Where Ira Levin’s “The Stepford Wives” ends is where a truly fascinating domestic drama should begin. Have you never wondered if the misogynistic menfolk of Stepford, Conn., having finally realized their collective dream of flawless, submissive android wives with cleavage and housekeeping skills to die for, ever tire of the dull perfection they’ve designed? Life lived without friction and unpredictability isn’t much of a life at all; surely it’s only a matter of time before restless human desire sabotages the idyll. German filmmaker Maria Schrader has, one suspects, given the matter some thought, though her cool, grown-up romantic fantasy “I’m Your Man” twists the scenario’s gender politics and significantly changes the stakes — presenting an independent, idiosyncratic female protagonist with a robot man so perfectly tailored to her needs that she just can’t stand it.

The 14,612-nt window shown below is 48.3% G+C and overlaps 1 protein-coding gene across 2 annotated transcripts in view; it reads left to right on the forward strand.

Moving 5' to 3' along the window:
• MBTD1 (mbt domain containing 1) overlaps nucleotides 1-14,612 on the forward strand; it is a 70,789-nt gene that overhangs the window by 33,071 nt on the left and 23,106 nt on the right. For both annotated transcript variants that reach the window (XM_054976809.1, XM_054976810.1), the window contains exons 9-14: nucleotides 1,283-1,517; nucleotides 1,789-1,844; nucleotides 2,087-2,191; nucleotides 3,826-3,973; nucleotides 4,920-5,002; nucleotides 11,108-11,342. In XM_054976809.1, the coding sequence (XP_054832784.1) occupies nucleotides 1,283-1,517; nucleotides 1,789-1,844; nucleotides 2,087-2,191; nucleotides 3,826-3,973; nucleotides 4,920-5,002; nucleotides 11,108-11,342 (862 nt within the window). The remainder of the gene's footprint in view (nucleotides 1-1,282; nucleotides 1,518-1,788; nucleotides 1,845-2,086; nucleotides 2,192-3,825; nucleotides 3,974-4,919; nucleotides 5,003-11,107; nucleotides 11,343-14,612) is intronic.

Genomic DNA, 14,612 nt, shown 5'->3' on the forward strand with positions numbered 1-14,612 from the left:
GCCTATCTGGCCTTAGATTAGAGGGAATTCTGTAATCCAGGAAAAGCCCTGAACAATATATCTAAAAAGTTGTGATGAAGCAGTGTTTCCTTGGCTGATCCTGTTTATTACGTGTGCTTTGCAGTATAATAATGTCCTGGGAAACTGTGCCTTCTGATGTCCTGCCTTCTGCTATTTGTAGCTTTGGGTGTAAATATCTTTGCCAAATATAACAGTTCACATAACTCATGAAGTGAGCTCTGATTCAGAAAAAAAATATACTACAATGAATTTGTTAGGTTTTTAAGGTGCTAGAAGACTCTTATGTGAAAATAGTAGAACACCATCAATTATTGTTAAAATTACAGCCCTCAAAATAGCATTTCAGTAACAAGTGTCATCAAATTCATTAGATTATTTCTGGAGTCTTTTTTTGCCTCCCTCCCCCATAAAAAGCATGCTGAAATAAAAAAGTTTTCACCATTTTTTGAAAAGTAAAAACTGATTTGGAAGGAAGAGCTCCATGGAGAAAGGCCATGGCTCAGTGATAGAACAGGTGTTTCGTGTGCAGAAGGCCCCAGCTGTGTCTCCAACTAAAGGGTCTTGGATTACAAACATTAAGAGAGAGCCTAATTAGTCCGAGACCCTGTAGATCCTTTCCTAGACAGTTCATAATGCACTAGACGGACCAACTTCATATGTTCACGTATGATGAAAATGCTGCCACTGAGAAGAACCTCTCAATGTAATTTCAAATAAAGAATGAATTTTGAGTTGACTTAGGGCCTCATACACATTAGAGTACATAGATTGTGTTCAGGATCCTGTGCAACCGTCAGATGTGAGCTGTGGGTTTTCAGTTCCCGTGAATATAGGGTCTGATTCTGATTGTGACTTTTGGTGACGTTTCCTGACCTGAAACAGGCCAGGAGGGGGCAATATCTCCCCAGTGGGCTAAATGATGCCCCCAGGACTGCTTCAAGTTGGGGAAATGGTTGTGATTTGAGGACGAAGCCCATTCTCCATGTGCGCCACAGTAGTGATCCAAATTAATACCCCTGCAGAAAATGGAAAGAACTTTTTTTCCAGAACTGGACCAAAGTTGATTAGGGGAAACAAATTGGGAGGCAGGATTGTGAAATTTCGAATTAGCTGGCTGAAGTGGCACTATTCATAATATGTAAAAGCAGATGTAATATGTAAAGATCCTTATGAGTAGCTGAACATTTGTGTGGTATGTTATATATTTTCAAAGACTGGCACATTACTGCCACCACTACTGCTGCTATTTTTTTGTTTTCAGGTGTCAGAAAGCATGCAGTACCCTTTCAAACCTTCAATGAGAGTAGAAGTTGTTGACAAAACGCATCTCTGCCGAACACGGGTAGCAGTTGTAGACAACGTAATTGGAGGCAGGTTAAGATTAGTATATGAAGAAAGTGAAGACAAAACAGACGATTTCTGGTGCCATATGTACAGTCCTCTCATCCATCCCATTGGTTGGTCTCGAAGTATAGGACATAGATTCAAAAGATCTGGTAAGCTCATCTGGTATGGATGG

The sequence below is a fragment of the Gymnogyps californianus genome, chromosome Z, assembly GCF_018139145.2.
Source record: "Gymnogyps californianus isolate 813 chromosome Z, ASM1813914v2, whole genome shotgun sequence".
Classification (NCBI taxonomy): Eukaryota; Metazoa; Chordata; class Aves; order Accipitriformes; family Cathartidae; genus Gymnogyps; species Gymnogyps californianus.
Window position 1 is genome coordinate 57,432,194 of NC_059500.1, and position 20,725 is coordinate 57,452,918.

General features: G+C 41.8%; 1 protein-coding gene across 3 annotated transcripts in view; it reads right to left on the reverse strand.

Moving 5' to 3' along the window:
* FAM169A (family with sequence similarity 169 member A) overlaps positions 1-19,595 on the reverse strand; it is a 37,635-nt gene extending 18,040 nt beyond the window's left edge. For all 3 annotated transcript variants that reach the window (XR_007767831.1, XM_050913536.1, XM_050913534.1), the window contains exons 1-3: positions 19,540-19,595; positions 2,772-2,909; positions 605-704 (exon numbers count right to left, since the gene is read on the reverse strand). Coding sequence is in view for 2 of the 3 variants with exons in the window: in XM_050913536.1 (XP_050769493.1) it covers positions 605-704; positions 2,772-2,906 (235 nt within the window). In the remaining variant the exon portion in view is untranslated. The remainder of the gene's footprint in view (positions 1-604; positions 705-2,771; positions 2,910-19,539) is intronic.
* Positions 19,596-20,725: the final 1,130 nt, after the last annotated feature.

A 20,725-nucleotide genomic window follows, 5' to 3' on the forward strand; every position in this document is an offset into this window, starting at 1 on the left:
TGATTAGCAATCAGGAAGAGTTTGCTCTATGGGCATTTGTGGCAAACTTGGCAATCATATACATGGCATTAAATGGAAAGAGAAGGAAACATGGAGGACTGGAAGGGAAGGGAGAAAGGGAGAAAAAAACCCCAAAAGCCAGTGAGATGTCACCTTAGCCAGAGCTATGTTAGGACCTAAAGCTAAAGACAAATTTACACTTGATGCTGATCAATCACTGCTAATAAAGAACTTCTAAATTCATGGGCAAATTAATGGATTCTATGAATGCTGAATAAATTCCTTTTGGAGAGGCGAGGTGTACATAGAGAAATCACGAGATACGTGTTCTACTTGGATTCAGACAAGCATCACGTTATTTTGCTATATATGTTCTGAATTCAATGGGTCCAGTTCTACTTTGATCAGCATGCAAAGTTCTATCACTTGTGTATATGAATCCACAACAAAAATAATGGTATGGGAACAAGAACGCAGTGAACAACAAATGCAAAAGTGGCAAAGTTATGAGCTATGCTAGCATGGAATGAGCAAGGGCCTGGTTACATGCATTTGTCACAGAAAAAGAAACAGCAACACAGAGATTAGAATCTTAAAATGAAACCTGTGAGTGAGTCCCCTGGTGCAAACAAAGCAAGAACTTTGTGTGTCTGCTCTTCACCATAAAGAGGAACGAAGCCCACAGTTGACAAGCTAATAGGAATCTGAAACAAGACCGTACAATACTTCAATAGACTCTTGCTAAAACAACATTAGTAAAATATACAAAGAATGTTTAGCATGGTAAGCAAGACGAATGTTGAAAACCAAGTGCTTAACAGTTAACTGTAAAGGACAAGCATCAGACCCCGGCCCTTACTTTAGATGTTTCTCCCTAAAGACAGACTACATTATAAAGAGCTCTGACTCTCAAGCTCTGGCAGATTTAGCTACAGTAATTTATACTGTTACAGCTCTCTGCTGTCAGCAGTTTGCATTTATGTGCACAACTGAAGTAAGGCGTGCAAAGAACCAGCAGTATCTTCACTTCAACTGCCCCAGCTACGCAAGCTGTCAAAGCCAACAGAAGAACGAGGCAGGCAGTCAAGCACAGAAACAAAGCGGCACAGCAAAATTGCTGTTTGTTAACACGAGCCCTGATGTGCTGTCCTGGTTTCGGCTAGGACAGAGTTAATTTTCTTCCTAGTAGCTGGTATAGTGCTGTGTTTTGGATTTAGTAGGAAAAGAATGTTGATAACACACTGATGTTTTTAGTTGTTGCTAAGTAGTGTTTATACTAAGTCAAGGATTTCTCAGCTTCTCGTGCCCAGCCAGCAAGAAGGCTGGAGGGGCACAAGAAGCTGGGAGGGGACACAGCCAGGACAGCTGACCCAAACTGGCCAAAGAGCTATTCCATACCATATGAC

The appealingly peculiar result lands somewhere between “Ex Machina” and “Toni Erdmann” on the tonal spectrum, if you can imagine such a hybrid — yet also riffs playfully on a wealth of hoary romantic comedy tropes, including the uptight career woman with no room for a love life, and the strictly-for-practical-reasons fake relationship that blooms into something complicated. Squint slightly at the screen and you can just about envision Sandra Bullock in an Americanized version of this material, if not for a script that repeatedly wraps formula in philosophy, defamiliarizing matters in the process. At any rate, Schrader’s beguiling Berlinale competition entry could cultivate a substantial audience of its own in international art houses — abetted by the rising profile of its helmer (fresh from her Emmy win for Netflix’s “Unorthodox”) and the canny casting of British heartthrob Dan Stevens as a boyfriend entirely too good to be human.